Who is... Laurie Hernandez
Lauren Hernandez was born on June 9, 2000 in New Brunswick, NJ. Her parents put their 5-year-old daughter in dance and ballet classes, but it wasn’t holding her attention—her parents had to bribe her with sugar cookies to make her go to class. On day, a more exhilarating sport caught her eye.
"My earliest memory was watching gymnastics on live TV, and wanting to do what the 'big girls' did," Hernandez said. "I started a gymnastics class at five years old, but it became serious at seven."
Hernandez began taking recreational classes, and also gained the nickname Laurie because there were other Laurens at her gym. Soon she was spotted by Maggie Haney, who has now been her coach for nearly 10 years. Haney hadn’t coached an elite gymnast before, but the two learned and grew together as a team.
When Hernandez was nine, Haney started looking into getting her promising young gymnast into USA Gymnastics’ national development camps. She could attend if she had a high enough score in the Talent Opportunity program (TOPs), which measures basic gymnastics skills and physical aptitude. According to ESPNW, when Haney’s contact at USA Gymnastics looked up Hernandez’s TOPs score, she said, "Oh, she's the No. 1 TOPs kid in the country. She can come."
Hernandez rose quickly through the ranks of junior gymnastics—in 2012 she finished 21st in the all-around at the national championships, and in 2013 13-year-old Hernandez finished second and won event medals on uneven bars, balance beam and floor exercise.
But then she was hit by injury, first fracturing her wrist early in 2014 and then dislocating her right kneecap, tearing her patella ligament and bruising her MCL all on one bad vault landing that same year. The knee injuries required surgery and a piece of a cadaver’s ligament was attached to her own.
She didn’t compete at all in 2014 as she worked her way back to full strength. She had no trouble making up for lost time in 2015: she went undefeated in the all-around over all four of the competitions, two domestic and two international, she entered that year. At the national championships, she not only claimed the all-around gold but won medals on all four events: gold on uneven bars, silver on floor exercise, and bronzes on vault and balance beam.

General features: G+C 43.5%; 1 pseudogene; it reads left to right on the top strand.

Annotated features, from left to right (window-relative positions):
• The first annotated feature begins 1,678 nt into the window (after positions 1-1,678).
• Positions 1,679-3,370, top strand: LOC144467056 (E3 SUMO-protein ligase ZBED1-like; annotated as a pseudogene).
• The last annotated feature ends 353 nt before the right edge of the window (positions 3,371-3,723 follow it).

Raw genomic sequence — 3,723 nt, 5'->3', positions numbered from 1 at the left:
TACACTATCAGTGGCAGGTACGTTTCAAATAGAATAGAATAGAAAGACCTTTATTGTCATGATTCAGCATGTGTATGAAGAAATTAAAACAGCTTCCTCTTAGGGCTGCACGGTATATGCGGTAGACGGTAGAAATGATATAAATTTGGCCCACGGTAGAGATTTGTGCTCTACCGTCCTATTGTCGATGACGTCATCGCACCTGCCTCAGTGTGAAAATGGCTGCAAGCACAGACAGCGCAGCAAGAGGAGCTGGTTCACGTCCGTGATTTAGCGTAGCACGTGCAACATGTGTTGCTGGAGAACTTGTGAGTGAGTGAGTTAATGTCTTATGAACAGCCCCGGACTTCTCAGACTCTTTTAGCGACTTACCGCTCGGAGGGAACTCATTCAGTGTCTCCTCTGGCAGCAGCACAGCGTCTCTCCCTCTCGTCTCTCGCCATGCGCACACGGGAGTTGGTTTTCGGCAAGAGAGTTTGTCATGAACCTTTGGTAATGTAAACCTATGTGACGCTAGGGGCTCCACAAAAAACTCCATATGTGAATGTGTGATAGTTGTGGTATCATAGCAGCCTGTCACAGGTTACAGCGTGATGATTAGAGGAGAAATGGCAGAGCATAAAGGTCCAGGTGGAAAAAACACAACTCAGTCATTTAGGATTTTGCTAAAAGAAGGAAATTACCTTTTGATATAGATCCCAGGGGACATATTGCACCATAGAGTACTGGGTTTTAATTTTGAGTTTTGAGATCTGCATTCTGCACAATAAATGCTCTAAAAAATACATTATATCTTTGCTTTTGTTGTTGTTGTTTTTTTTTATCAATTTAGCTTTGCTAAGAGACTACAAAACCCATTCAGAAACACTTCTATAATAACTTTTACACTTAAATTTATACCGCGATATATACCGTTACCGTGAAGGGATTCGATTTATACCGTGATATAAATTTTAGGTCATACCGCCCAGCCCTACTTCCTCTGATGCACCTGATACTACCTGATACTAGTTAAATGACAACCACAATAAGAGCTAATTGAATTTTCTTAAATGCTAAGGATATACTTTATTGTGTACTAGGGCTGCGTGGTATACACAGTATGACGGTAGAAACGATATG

Still just 15 years old, Hernandez burst into the conversation surrounding possible Olympic teams. Luckily, she became age-eligible to compete in the Rio Games when she turned 16 in 2016.
Hernandez made her senior debut at the 2016 City of Jesolo Trophy, a friendly international competition in Italy. She fit right in with the older, more experienced gymnasts, helping the U.S. women to team gold and winning beam gold, vault silver and all-around bronze.
Hernandez put in a more than solid performance at her next competition, the Pacific Rim Championships. Three-time world champion Simone Biles won the all-around, with 2012 Olympic floor champion Aly Raisman finishing second—and then just 0.100 points behind Raisman was Hernandez.
Hernandez then had to hit pause on her training to treat another knee injury, and she only competed on two events at the Secret U.S. Classic. After using Classics as a tune-up meet, Hernandez showed her strongest gymnastics yet at the 2016 P&G Championships. She again finished just behind Biles and Raisman to claim all-around bronze, and finished third on three events.
Hernandez will make her Olympic debut in Rio.
If Hernandez is selected for the team, she’ll be the first U.S.-born Hispanic athlete to make the U.S. women’s gymnastics Olympic team since Tracee Talavera at the 1984 Los Angeles Olympics. Hernandez’s grandparents are from Puerto Rico.
She also could be one of the youngest athletes on the 2016 U.S. Olympic team. She is just 10 days older than the current youngest Olympian named to the team, table tennis player Kanak Jha.
Hernandez competes with no shortage of expressiveness and personality, especially on the floor exercise. International Gymnast Magazine called Hernandez the “Human emoji” and gymnastics podcast Gymcastic nicknamed her “baby Shakira.” With her early dance training and inimitable style, Hernandez always puts on a show when she performs.
After her gymnastics career ends, Hernandez says she’d love to keep performing—but as an actress.